Adopt the Barnier method

This requires not only seeing each of the protagonists, but also visiting each of the parliaments, meeting the socio-economic groups, understanding the ins and outs of each State, to be able to make them bend and amend their position. Benedictine work, carried out for example by Michel Barnier on Brexit (successfully). It's much less glorious than going for a stroll in a few capitals of the Middle East, the Balkans, or Africa. It's true. But it's the 'job'.

A youthful mistake

By thinking of avoiding such work, Charles Michel overestimated his strength of conviction. Believing that a few phone calls, long bilateral discussions and that a Belgian-style 'finish' negotiation could work was a gamble. Without serious preparation in advance, the bet was very risky. Like the young dynamic executive who is suddenly offered a 'unlimited pass, Charles Michel believed himself authorized to project himself under the 'sunlight' to be able to claim to solve the world's problems. It was a bit presumptuous.

A directorial trio who struggled to find their style

Because the current President of the European Council has neither the experience of his compatriot Herman Van Rompuy (who played it discreet) nor the strength andhate  – it must be admitted – by the Pole Donald Tusk. Two personalities who preceded him in this position, each with their own style. Charles Michel still has to get his bearings. He is not the only one. The first steps of the President of the European Commission, Ursula von der Leyen, are also disappointing. The only one to do well today is the 'old guy', Josep Borrell. Having two weak links out of three, who are 'pulling each other', instead of walking, hand in hand, is a shame. At a time when, more than ever, Europe needs leadership, this is a mistake.

(Nicolas Gros-Verheyde)

A limited role in European unity

Whatever the entourage of the President of the European Council likes to say, Charles Michel (did) (not) force European unity in the face of the American plan for peace between Israel and Palestine. It was not he who was the main architect of the gathering.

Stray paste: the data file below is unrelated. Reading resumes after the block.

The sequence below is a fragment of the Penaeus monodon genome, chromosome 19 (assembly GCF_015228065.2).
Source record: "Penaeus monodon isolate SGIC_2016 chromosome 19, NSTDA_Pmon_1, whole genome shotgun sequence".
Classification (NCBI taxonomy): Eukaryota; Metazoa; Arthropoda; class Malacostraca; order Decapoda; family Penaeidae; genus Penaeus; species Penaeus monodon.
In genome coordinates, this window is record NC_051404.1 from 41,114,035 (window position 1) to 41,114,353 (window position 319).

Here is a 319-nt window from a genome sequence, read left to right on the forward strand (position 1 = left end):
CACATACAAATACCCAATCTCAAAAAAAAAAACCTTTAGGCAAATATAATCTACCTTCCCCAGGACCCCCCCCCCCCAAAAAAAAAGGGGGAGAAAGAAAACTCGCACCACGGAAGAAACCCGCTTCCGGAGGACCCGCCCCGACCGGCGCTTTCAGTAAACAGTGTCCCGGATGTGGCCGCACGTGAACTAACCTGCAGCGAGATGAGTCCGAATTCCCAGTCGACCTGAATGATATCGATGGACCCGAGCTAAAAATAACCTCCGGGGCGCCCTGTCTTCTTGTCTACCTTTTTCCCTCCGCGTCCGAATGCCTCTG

The first press release published very quickly upon publication of the US plan, 'in the name of the 28' (the United Kingdom was still a member), was a press release of expectation and reminder of the European position. The European union minimum (read: The US peace plan for the Middle East welcomed with caution by the Europeans).

But the apparent unity very quickly fractured. And it was not possible to repeat the exercise a few days later. This forced the High Representative of the EU to issue a press release in his own name (supported by a majority of the EU) and not in the name of the Union as hoped. The Czech Republic and, above all, Hungary, with a trip to Washington and a thunderous declaration from its Minister of Foreign Affairs, publicly announced their disagreement with the common position (read: The American peace plan for the Middle East in violation of international law denounces the European Union).

  1. We sense a desire in Charles to equal his father. A poorly digested Oedipus complex perhaps. Louis Michel, former Minister of Foreign Affairs under Guy Verhofstadt, former European Commissioner for Development, knew a lot about it at the international level.
  2. « The President of the European Council ensures, at his level and in his capacity, the external representation of the Union on matters relating to the common foreign and security policy, without prejudice to the powers of the High Representative of the Union for Foreign Affairs. and security policy. (article 15.6 TEU, 1st paragraph)
  3. « The President of the European Council: a) presides over and leads the work of the European Council; (b) ensure the preparation and continuity of the work of the European Council in cooperation with the President of the Commission, and on the basis of the work of the General Affairs Council; (c) work to facilitate cohesion and consensus within the European Council; (d) present a report to the European Parliament following each of the meetings of the European Council. (Article 15.6 TEU, 2nd paragraph)

Nicolas Gros Verheyde

Chief editor of the B2 site. Graduated in European law from the University of Paris I Pantheon Sorbonne and listener to the 65th session of the IHEDN (Institut des Hautes Etudes de la Défense Nationale. Journalist since 1989, founded B2 - Bruxelles2 in 2008. EU/NATO correspondent in Brussels for Sud-Ouest (previously West-France and France-Soir).